In 1999, TIME magazine included Farnsworth in "The TIME 100: The Most Important People of the Century"'.
Philo Taylor Farnsworth 1906–71 - American inventor, b. Beaver, Utah, grad. Brigham Young Univ., 1925. He demonstrated (1927) a working model of a television system. His “dissector tube” (called the orthicon), like V. K. Zworykin’s iconoscope, is a means of dividing an image into particles whose light values, when transmitted, are capable of being restored to form a replica of the original image. In 1938 he became research director of the Farnsworth Television and Radio Corporation. Throughout his lifetime, Farnsworth amassed some 165 patents.
In 1930 Farnsworth's first three patents are issued by the U.S. Patent office. #1,773,980, covering his "Television System" includes the indispensable language for transmitting television pictures by wholly electronic means. Patents challenged in litigation by Radio Corporation of America (RCA).
In 1935 U.S. Patent Office issues decision in Zworykin-v-Farnsworth Interference #64,027, awarding "priority of invention" of electronic television to Philo T. Farnsworth; Farnsworth testimony includes Justin Tolman, who recalls after-school discussions with his young prodigy and produces a hand-drawn sketch of the Image Dissector.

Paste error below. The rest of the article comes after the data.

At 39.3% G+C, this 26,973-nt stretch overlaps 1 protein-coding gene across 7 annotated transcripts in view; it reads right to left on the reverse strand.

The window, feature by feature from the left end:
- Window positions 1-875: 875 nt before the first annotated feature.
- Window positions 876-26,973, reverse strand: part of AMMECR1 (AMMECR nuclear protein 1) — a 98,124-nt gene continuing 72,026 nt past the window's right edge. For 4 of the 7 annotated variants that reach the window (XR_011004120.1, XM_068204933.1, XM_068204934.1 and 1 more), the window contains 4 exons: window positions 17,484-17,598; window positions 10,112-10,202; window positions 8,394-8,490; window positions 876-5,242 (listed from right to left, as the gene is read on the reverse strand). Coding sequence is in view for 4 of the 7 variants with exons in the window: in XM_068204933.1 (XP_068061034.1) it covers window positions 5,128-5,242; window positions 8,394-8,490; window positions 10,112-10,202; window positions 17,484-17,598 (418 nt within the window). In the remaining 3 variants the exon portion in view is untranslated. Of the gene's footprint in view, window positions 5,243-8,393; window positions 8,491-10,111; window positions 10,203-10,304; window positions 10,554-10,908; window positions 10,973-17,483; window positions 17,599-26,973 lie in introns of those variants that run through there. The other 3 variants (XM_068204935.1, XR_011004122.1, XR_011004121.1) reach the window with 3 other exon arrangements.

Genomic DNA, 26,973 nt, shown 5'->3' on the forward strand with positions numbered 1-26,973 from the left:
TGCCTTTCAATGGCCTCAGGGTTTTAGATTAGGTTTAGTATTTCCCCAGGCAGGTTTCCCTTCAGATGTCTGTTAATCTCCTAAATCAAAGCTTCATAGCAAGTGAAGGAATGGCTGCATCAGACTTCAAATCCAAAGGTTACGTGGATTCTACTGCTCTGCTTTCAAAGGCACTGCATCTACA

1938 Farnsworth Television & Radio Corporation formed; operations relocated to Fort Wayne, IN.
1939 After nearly 10 years of litigation, RCA takes a license for use of the Farnsworth patents, the first license ever requiring RCA to pay royalties to an outside inventor.
May 1941 "National Emergency" is declared and all commercial radio and television manufacturing is discontinued. Farnsworth retreats to his farm in Maine for the duration of World War II.
History from Wikipedia and